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Pure Friendship for Individuals with Special Needs
Esther Leung

10 Activities To Relax Your Child With Special Needs

Getting your child with special needs to relax and focus can be a difficult job.  There are many situations in which our children need some help to settle down.  Whether  your child is excited by something fun and enjoyable or something scary and unfamiliar, a calming exercise may be needed  to move on to the next routine or activity. Each child responds differently to calming activities so it is helpful to come up with a range of activities and strategies that could be calming for your child. Here are 10 activities to build into your child’s routine and environment, which can be calming and soothing.

1. Play quiet music

Choose music that is steady and generally mellow.   Music has a natural ability to filter out noises and set the mood for the environment.   If your child is out in a busy environment, try noise-cancelling headphones.

2. Create a small, quiet area for your child

Sometimes children need their own personal space where they can block out the extra noise and visual distractions.  This could especially work if your child tries to escape his/her current environment if overwhelmed.  Try something like a small tent or create a small book area in your home that your child can easily retreat to when it is time for them to have a break.

3. Deep breathing exercises

Practice slow breathing with your child.  Model slow, deep breaths for your child to imitate.  If need be, teach your child to trace his/her finger in the shape of a square or figure-8 to help pace their breather.

4. Try a little yoga

The combination of slow breathing, stretching, tensing of muscles and concentration to hold a position can be centering and calming. Introduce this to your child in a fun way, such as a children’s yoga program or a DVD.

5. Go for a walk with your child  

Taking a walk can help to release some of the extra energy that has been building up in your child, especially if he/she needs a break from an activity.  A change in scenery and fresh air is helpful.

6. Turn out the lights

There are times that a child could be sensitive to light.  In some cases, if a child is stressed or overwhelmed, turning out the lights or going into a darkened space can help bring a sense of calm and security.  If you are trying to settle your child in the evening, turn down the lights as the evening routine winds down.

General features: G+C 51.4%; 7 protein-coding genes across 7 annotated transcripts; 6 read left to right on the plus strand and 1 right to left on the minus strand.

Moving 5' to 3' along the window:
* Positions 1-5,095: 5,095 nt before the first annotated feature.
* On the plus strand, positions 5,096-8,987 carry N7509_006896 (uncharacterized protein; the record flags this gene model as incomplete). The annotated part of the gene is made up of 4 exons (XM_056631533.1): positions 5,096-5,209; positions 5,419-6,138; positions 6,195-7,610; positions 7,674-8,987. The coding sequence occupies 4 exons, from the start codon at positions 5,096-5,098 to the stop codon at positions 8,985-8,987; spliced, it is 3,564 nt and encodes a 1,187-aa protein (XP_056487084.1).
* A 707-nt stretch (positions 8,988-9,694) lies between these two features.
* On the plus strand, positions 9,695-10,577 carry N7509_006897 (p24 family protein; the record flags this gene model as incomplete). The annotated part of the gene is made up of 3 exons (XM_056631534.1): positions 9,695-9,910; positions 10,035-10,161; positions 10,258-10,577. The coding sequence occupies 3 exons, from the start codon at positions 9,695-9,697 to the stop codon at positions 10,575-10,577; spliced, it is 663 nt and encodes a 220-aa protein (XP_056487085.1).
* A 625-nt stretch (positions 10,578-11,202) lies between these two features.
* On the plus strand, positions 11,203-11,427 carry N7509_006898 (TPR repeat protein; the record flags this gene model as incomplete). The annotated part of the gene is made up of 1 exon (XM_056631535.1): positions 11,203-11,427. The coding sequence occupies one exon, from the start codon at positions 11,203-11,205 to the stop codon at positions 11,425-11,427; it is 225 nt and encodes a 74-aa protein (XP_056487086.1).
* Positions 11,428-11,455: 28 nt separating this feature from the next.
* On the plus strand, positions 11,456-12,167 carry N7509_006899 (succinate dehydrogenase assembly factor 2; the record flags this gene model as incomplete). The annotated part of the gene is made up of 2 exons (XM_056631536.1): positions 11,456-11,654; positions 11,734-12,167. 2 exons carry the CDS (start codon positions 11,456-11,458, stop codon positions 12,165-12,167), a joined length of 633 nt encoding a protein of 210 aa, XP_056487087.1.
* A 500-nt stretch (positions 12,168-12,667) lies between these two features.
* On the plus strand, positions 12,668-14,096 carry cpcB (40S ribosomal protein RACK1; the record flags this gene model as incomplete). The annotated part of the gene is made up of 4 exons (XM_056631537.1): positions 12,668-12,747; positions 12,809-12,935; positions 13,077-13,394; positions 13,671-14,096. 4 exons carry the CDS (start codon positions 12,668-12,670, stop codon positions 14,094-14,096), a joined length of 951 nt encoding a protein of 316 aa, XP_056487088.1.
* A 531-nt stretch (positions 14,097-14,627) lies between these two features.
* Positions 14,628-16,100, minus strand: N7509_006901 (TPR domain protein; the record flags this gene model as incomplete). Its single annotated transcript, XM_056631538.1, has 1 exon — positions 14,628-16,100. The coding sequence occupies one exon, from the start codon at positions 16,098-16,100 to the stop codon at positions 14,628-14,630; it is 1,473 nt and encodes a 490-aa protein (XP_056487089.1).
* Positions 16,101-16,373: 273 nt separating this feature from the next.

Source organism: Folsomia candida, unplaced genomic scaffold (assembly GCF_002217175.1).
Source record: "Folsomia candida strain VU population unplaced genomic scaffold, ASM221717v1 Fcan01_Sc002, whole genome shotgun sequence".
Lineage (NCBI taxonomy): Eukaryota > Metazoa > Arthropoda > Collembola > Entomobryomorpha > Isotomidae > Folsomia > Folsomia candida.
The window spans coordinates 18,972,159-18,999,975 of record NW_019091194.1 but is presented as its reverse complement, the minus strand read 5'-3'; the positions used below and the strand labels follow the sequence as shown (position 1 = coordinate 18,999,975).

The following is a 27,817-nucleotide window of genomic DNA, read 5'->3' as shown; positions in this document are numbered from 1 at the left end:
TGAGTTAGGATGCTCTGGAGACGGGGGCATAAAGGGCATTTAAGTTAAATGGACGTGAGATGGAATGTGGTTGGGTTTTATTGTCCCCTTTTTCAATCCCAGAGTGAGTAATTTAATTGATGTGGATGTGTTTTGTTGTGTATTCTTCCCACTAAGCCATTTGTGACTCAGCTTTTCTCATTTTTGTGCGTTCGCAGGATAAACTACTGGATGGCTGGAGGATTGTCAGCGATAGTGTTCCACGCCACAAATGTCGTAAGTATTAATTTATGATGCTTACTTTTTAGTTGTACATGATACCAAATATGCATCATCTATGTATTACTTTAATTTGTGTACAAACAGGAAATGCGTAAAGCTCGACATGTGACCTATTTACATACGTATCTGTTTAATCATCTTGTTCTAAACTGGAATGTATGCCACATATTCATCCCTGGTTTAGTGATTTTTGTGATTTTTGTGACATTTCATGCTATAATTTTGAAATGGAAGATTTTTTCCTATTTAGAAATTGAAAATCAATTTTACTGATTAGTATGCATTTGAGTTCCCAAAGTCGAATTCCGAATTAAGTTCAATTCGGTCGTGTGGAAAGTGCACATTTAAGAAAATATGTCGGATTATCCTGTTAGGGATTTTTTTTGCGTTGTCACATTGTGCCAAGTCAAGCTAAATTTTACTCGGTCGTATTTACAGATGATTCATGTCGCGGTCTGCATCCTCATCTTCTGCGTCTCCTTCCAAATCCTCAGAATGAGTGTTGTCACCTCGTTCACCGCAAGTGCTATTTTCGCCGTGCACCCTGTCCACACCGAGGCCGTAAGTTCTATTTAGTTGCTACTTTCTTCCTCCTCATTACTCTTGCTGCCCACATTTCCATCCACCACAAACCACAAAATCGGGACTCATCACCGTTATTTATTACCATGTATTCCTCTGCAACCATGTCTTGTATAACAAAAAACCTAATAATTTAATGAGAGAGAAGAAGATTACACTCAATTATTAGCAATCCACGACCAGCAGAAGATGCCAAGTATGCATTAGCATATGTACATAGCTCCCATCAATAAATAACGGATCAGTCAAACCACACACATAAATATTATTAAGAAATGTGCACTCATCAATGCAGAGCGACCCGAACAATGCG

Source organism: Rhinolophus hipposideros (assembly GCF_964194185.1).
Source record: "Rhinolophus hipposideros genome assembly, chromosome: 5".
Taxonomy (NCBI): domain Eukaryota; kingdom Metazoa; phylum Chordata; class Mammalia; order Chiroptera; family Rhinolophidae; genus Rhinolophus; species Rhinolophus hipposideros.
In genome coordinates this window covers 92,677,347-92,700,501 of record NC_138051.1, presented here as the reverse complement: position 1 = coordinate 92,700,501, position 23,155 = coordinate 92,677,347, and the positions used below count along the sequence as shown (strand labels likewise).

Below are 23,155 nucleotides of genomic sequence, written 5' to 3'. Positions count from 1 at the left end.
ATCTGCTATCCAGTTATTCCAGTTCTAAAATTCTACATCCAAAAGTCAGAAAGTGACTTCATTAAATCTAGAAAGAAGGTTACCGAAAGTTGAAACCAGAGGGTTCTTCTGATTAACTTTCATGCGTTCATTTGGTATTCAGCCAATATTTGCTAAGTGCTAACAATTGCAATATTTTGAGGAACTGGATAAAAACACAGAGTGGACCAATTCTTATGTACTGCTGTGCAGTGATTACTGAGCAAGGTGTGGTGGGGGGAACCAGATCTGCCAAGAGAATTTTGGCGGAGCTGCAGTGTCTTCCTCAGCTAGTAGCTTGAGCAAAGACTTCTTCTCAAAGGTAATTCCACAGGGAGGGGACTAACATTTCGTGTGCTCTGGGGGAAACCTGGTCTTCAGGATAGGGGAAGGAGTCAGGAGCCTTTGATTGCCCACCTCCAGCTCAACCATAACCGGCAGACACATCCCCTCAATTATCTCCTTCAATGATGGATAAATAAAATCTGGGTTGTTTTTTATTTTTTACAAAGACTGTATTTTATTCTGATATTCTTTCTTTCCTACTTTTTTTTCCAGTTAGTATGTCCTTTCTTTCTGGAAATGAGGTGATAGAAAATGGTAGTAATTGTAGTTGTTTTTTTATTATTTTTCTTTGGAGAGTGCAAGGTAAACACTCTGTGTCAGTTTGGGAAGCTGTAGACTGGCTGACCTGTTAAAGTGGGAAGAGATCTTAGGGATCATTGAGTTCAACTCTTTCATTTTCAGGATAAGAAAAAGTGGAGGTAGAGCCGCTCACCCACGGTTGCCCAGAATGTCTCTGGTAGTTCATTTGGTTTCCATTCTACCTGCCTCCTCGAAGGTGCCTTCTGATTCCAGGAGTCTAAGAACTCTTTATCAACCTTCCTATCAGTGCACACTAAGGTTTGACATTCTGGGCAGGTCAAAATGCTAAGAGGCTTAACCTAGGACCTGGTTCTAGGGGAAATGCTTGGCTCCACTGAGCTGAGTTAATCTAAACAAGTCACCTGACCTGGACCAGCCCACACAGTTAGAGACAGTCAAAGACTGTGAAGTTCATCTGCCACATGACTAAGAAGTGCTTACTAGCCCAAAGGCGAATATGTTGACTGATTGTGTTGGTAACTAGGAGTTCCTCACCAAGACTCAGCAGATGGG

7. Give a bear hug, squeeze or back rub

Be careful when approaching your children to give any type of pressure, especially if he/she is sensitive to touch or startles easily.

8. Sit in a rocking chair or swing

The slow, rhythmic movement can be soothing for your child.  If your child is unsure about this, you can have him/her sit on your lap while you rock to settle them in.

9. Offer your child something to drink

A drink of water or juice can be cool your child down if he/she is overheated.  In some cases, drinking from a straw is also helpful because of the sucking motion, which provides some sensory input through the mouth.

10. Look for clues from the past

Think back to activities that worked to soothe your child when he/she was an infant.  Often you will find clues about new activities that could be a great calming activity for your child.

When Using These Activities

Keep in mind, there may not be one activity that always works for your child.  Some activities will not come naturally to your child. Introduce and practice these activities when your child before suggesting them in a tense moment.  When possible, give your child some choice in what he/she would like to do as a calming activity.  Choices could be given verbally but also through visuals, like a choice board. If your child has sensory processing challenges, a more prescribed and guided approach may be helpful.  Consult with an Occupational Therapist for a more thorough assessment and program suited for your child’s needs

WRITTEN ON December 24, 2013 BY:

Esther Leung

Esther Leung is a special needs consultant who has worked with children, youth and families. She has 15 years of experience in a variety of settings including homes, childcare, schools and recreational settings. She now lives in Chicago with her husband and 2 young boys.